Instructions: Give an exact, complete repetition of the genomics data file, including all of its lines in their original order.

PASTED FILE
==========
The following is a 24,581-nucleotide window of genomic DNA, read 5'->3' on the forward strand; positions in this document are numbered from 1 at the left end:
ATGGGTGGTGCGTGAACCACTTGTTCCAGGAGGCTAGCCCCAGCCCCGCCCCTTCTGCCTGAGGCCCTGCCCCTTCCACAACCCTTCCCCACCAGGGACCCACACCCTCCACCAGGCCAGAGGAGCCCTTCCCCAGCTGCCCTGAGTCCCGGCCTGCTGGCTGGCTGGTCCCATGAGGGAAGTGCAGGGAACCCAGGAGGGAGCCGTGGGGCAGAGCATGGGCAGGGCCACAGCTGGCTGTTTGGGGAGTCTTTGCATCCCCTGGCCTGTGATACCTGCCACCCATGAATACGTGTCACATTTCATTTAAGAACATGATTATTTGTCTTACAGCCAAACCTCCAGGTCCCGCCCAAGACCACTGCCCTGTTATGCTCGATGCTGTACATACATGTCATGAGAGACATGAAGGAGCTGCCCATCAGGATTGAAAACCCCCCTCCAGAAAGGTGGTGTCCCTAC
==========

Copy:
The following is a 24,581-nucleotide window of genomic DNA, read 5'->3' on the forward strand; positions in this document are numbered from 1 at the left end:
ATGGGTGGTGCGTGAACCACTTGTTCCAGGAGGCTAGCCCCAGCCCCGCCCCTTCTGCCTGAGGCCCTGCCCCTTCCACAACCCTTCCCCACCAGGGACCCACACCCTCCACCAGGCCAGAGGAGCCCTTCCCCAGCTGCCCTGAGTCCCGGCCTGCTGGCTGGCTGGTCCCATGAGGGAAGTGCAGGGAACCCAGGAGGGAGCCGTGGGGCAGAGCATGGGCAGGGCCACAGCTGGCTGTTTGGGGAGTCTTTGCATCCCCTGGCCTGTGATACCTGCCACCCATGAATACGTGTCACATTTCATTTAAGAACATGATTATTTGTCTTACAGCCAAACCTCCAGGTCCCGCCCAAGACCACTGCCCTGTTATGCTCGATGCTGTACATACATGTCATGAGAGACATGAAGGAGCTGCCCATCAGGATTGAAAACCCCCCTCCAGAAAGGTGGTGTCCCTAC